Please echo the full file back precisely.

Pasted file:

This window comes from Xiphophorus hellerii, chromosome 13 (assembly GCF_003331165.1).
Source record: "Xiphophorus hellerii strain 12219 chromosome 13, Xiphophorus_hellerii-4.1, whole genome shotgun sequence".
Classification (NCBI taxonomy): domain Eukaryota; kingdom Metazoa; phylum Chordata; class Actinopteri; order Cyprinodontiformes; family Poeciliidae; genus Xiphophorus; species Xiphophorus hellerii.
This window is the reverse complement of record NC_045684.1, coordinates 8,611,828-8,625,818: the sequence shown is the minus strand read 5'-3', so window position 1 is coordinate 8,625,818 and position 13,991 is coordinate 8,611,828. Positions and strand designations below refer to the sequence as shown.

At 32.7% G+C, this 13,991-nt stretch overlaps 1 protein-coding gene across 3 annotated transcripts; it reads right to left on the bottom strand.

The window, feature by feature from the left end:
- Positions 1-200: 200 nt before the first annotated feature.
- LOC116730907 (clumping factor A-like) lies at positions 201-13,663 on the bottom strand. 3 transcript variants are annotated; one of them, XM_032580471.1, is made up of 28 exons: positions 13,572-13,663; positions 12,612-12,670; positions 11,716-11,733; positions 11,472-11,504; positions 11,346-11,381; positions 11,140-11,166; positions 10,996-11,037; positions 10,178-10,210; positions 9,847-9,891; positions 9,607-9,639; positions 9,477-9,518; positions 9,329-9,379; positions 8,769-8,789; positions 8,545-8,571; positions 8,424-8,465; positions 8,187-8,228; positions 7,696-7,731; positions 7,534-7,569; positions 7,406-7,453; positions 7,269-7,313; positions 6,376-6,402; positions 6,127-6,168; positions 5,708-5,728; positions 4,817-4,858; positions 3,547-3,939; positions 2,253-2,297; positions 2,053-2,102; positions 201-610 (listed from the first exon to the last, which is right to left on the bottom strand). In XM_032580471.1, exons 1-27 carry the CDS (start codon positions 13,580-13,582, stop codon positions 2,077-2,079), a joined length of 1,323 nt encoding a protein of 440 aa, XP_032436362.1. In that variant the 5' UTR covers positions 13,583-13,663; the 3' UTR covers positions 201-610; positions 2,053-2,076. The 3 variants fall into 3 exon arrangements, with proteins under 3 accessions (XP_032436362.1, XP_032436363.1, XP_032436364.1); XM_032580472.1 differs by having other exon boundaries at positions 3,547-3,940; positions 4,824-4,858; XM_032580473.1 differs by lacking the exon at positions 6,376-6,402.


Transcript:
This window comes from Xiphophorus hellerii, chromosome 13 (assembly GCF_003331165.1).
Source record: "Xiphophorus hellerii strain 12219 chromosome 13, Xiphophorus_hellerii-4.1, whole genome shotgun sequence".
Classification (NCBI taxonomy): domain Eukaryota; kingdom Metazoa; phylum Chordata; class Actinopteri; order Cyprinodontiformes; family Poeciliidae; genus Xiphophorus; species Xiphophorus hellerii.
This window is the reverse complement of record NC_045684.1, coordinates 8,611,828-8,625,818: the sequence shown is the minus strand read 5'-3', so window position 1 is coordinate 8,625,818 and position 13,991 is coordinate 8,611,828. Positions and strand designations below refer to the sequence as shown.

At 32.7% G+C, this 13,991-nt stretch overlaps 1 protein-coding gene across 3 annotated transcripts; it reads right to left on the bottom strand.

The window, feature by feature from the left end:
- Positions 1-200: 200 nt before the first annotated feature.
- LOC116730907 (clumping factor A-like) lies at positions 201-13,663 on the bottom strand. 3 transcript variants are annotated; one of them, XM_032580471.1, is made up of 28 exons: positions 13,572-13,663; positions 12,612-12,670; positions 11,716-11,733; positions 11,472-11,504; positions 11,346-11,381; positions 11,140-11,166; positions 10,996-11,037; positions 10,178-10,210; positions 9,847-9,891; positions 9,607-9,639; positions 9,477-9,518; positions 9,329-9,379; positions 8,769-8,789; positions 8,545-8,571; positions 8,424-8,465; positions 8,187-8,228; positions 7,696-7,731; positions 7,534-7,569; positions 7,406-7,453; positions 7,269-7,313; positions 6,376-6,402; positions 6,127-6,168; positions 5,708-5,728; positions 4,817-4,858; positions 3,547-3,939; positions 2,253-2,297; positions 2,053-2,102; positions 201-610 (listed from the first exon to the last, which is right to left on the bottom strand). In XM_032580471.1, exons 1-27 carry the CDS (start codon positions 13,580-13,582, stop codon positions 2,077-2,079), a joined length of 1,323 nt encoding a protein of 440 aa, XP_032436362.1. In that variant the 5' UTR covers positions 13,583-13,663; the 3' UTR covers positions 201-610; positions 2,053-2,076. The 3 variants fall into 3 exon arrangements, with proteins under 3 accessions (XP_032436362.1, XP_032436363.1, XP_032436364.1); XM_032580472.1 differs by having other exon boundaries at positions 3,547-3,940; positions 4,824-4,858; XM_032580473.1 differs by lacking the exon at positions 6,376-6,402.